Archive for the 'points based award systems' Category
It’s hard (impossible?) to argue that Google has done most things right. Don’t you wish you were among the first few hundred employees they had in the beginning years and had the stock options they received? We don’t know the stats, but you’ve got to figure that the Silicon Valley has produced more millionaires per square mile than anywhere in the universe, well maybe with the exception of Wall Street, but isn’t that about the same thing?
The fundamental obsession that made Google successful and keeps them successful is analyzing data. They use it for every decision they make. It even has a big function in the HR department called People Analytics. Recently they used the analytics within HR to makes its incentives and recognition programs more meaningful. Unlike many companies that plan employee recognition programs, Google shuns benchmarking and best practices and prefers to do their own data gathering and analytics instead. In addition they examine external research to assure they are on solid footing and make sure they don’t duplicate work that has already been done.
According to Kathryn Dekas, people analytics manager at Google…
“Focusing on the users is a big tenet for Google. Within HR are users are our Googlers and we want to provide them with the most unique experience.”
The new system that they created to recognize and reward employees was done in house and has been, or will shortly be rolled out to all employees. Interesting to note that that this system was done in house and was not typical points based delivery system. This allowed them to control the award delivery and give their people what they wanted, based of course on the analytics!
We would encourage any company thinking of implementing or redesigning their employee award efforts to mine some of their own data, and not just purchase some off the shelf points based system that may or may not provide the type of motivation that your people really want.
The machinations of how the incentive industry has been hiding the price of awards in points based systems is made somewhat transparent by reviewing this article from Fox Business online. While the article is specifically about the value of points in a Bank of America’s World Point program when redeemed for gift cards, this information can be used as the basis to determine value of points in any type of points based incentive or employee recognition system.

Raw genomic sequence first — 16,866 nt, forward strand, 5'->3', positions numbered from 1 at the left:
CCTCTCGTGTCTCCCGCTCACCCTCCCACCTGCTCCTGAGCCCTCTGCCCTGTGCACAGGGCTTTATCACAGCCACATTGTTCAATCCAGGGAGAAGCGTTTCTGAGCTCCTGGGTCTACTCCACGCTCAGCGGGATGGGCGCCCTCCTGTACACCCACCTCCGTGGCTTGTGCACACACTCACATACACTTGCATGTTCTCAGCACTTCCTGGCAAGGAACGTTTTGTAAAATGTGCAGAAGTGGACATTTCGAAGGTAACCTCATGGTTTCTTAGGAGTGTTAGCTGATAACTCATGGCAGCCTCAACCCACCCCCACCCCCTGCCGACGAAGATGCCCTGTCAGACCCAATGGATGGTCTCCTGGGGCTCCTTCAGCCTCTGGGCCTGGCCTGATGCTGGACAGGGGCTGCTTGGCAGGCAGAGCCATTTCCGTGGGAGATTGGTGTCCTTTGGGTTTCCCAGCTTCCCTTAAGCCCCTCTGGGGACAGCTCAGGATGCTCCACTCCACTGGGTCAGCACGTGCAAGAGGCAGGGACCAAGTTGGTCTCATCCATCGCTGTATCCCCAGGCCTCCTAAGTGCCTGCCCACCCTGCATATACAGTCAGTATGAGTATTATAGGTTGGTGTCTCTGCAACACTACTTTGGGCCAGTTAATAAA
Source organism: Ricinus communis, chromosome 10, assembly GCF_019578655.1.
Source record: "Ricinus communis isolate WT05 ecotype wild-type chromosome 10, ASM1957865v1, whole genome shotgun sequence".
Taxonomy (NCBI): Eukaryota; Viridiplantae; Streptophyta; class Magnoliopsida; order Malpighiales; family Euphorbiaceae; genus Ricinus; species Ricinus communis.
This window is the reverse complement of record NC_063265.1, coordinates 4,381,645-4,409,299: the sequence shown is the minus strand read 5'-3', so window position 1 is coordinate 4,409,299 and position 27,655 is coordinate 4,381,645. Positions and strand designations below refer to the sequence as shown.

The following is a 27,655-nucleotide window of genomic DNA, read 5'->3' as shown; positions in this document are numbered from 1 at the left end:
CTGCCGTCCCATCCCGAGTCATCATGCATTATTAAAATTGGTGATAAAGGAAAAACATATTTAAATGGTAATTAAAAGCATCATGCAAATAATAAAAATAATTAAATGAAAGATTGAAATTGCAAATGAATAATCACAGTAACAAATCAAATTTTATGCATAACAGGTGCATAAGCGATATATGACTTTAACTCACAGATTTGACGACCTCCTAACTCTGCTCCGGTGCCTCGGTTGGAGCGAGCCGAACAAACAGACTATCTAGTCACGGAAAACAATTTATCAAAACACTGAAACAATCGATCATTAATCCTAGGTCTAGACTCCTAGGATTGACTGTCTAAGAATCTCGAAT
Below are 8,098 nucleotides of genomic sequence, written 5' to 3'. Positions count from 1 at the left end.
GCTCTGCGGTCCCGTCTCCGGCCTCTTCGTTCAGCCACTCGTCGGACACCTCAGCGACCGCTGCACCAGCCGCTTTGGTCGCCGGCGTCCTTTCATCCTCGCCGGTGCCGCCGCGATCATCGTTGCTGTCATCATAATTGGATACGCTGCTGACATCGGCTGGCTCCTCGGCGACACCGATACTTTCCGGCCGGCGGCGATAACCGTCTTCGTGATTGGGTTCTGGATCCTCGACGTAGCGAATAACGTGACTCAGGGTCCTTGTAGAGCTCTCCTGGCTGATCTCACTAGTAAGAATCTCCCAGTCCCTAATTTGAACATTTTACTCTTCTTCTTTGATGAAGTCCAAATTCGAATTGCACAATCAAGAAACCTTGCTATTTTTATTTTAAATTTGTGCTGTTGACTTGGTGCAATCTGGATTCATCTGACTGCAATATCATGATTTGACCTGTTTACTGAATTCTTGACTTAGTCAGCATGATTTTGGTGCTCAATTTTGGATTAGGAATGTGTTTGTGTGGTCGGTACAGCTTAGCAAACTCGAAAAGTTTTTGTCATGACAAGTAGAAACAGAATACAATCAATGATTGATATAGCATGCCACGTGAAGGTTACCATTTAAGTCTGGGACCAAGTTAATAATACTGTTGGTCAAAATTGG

For years the incentive industry did a magnificent job of hiding the value of an award in these points systems. By adjusting the cost of the point from the supplier incentive company to the corporation implementing the incentive program, you could easily hide the “price” of the award. In past years it was not uncommon for incentive companies to change the cost of these points simply to camouflage the value. We’ve seen them range from 1 cent to ½ cent to 1/32 cent to a dollar and every number in between. Then all the incentive company had to do was provide “excellent service” to deliver these awards and everyone was seemingly happy.
But then gift cards arrived on the scene! And oh how the incentive industry fought their introduction, knowing that it would be transparent what a $50 gift card should be worth in points. By simply dividing the value of the card by the number of points needed to redeem for it, the cost or value of the point was apparent. If you had merchandise included as an offering in a program the same calculation holds true. It was then that folks started to see that the TV that looked so good in the incentive catalog had a point cost of twice or more what you could purchase the same TV for at Best Buy.
It is no wonder that the growth of gift cards in the incentive industry has been exponential since inception. Today they represent by some research over 90% of all incentive expenditures. And, when gift cards are available as an option along with merchandise in an incentive or loyalty program, the redemption of the points for gift cards vs the merchandise can easily exceed 95%.